... and then compare that, no doubt reasonable, sum to potential cost to SmugMug of either having to defend itself in court after somebody, whose "privacy" has been breached, has sued for damages; OR that, AND h ving to pay real $uper-$ized settlement in a subsequent class action.

I know it's difficult to judge offhand, but, hey! we know you can do hextrix, but can you count in decimal? ;-))

Philipp Lenssen [PersonRank 10]

9 years ago #

Thanks Tony. I added this update to the post:

<<SmugMug announced they’re now calling the option “unlisted” instead of “private” – see new interface for creating galleries* – and they're also appending a key to new URLs to solve the problems of photo IDs being easy to iterate. All old photo galleries on the other hand will remain insecure as outlined above (unless the user e.g. moves them into a new album).>>

They don't seem to want to go through some forced transition phase to secure existing photos, as Google's Picasa Web Albums did a while back when they were pointed to their issues. A transitional phase like e.g. an email "please unlock your gallery until next month if you actually meant it to be public (there was a bug which made your private pics public)", which could additionally have consisted of helping customers who access existing pages via automated alerts ("the gallery is protected now, would you request the owner of it to grant you access?" etc.) In other words, instead of making insecurity opt-out, SmugMug made security opt-in for existing galleries... erring on the side of having a security vulnerability for users who don't take action now for whatever reason.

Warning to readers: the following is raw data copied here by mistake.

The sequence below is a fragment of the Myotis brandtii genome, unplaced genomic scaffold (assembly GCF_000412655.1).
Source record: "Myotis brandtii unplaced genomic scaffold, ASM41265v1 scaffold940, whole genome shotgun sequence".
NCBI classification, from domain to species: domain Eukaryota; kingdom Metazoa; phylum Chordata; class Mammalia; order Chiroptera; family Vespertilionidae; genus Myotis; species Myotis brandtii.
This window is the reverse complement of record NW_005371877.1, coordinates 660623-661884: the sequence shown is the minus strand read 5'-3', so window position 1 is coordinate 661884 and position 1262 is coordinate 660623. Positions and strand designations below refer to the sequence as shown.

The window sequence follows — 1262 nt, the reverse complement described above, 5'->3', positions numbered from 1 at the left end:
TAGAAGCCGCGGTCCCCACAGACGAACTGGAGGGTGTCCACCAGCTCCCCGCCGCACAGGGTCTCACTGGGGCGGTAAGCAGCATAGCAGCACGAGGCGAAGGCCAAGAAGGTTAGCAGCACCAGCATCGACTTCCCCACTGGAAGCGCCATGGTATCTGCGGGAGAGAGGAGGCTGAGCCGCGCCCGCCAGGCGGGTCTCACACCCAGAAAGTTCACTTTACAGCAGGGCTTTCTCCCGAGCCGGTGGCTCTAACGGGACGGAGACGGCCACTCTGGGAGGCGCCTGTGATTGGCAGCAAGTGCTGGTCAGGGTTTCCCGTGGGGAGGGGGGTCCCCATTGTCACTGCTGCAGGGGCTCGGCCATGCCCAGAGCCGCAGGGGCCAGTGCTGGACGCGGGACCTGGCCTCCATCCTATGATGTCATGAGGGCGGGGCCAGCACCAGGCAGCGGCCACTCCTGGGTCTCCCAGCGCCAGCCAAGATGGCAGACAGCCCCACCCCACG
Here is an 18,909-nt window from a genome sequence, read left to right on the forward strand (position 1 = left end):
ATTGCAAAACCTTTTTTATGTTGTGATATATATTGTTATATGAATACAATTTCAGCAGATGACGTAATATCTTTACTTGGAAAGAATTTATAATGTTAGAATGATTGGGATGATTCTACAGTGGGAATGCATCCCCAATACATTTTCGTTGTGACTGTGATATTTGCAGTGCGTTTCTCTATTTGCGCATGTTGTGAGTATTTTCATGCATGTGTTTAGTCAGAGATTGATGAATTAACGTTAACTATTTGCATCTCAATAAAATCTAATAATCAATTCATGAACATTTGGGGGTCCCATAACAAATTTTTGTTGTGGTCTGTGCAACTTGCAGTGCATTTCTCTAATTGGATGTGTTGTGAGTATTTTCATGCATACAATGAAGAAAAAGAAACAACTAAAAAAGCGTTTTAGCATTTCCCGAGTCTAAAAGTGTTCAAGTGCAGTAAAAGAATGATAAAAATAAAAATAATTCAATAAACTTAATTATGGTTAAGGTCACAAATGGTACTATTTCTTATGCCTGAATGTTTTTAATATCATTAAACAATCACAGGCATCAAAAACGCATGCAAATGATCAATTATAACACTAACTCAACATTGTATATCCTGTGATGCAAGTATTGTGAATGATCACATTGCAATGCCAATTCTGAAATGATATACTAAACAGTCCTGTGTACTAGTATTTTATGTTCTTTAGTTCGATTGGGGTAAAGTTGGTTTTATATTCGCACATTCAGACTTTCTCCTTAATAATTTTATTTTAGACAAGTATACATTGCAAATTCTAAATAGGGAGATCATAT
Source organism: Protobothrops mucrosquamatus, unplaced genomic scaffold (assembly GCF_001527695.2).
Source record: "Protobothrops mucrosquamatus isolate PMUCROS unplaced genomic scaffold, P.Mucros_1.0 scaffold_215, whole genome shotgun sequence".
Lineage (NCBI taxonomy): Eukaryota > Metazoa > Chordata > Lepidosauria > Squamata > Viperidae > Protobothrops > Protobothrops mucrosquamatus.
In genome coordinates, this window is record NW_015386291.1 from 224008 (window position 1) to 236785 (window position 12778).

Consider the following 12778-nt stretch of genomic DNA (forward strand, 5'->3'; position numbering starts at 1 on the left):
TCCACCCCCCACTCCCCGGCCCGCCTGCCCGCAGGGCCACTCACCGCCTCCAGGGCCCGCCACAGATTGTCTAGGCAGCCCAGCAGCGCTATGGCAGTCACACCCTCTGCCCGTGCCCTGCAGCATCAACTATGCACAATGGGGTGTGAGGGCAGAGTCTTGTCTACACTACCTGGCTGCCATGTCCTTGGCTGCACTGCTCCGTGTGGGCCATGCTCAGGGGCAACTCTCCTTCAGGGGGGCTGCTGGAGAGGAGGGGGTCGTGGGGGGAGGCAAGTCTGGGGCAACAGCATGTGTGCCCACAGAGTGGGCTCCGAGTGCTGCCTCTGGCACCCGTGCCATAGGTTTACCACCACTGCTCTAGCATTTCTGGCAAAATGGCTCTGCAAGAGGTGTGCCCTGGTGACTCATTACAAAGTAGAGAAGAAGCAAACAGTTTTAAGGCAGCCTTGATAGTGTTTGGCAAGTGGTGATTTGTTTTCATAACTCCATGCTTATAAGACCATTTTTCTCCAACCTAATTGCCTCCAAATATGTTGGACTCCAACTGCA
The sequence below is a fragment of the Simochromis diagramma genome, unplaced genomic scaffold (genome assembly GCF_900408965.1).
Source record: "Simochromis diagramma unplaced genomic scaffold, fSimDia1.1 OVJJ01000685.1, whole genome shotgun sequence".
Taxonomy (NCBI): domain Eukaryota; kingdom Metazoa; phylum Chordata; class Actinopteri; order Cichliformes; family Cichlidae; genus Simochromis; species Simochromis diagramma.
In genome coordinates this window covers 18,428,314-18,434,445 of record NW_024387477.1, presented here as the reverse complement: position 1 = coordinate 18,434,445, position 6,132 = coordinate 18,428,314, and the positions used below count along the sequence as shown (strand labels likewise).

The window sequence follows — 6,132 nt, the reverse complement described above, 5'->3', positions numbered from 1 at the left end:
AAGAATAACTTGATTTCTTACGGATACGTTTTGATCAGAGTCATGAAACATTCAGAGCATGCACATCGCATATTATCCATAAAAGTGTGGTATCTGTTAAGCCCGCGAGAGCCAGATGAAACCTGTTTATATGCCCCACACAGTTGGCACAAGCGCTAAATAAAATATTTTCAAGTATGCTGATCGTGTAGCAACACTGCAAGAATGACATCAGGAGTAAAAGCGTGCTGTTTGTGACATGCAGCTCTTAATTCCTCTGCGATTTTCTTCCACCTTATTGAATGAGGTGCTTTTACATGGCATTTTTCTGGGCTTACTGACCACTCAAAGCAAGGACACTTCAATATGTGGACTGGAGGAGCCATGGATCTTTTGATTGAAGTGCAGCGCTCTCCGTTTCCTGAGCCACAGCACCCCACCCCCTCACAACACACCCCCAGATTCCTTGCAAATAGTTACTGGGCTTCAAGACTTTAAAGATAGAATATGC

*Wonder why they're not using 3 radio buttons in their new creation interface – the "lock down" option, which asks you to define a password, ghosts the other two radio buttons anyway when you choose it – and call it "( ) public ... ( ) unlisted ... ( ) private":


blogoscoped.com/files/smugmug- ...

Tony Ruscoe [PersonRank 10]

9 years ago #

> Wonder why they're not using 3 radio buttons in their new
> creation interface ...

I guess that's because you can have a public gallery that is "locked down" with a password and external linking disabled. I assume those extra settings appear once you check the "Lock it Down" box?

Philipp Lenssen [PersonRank 10]

9 years ago #

Tony, picking the third button will ghost the other two radio buttons anyway (and preselect "unlisted")* – so it's already working pretty much exactly like 3 radio buttons would work. Their interface layout suggest you can have both "public" and "lock it down", but their interface behavior suggests you can never combine "public" and "lock it down" (lock it down always implies unlisted, their interface behavior suggests). So I wonder why they don't call the "lock down" option "private", as private implies not listing the gallery anyway... and perhaps call the "unlisted" option "only unlisted" or something.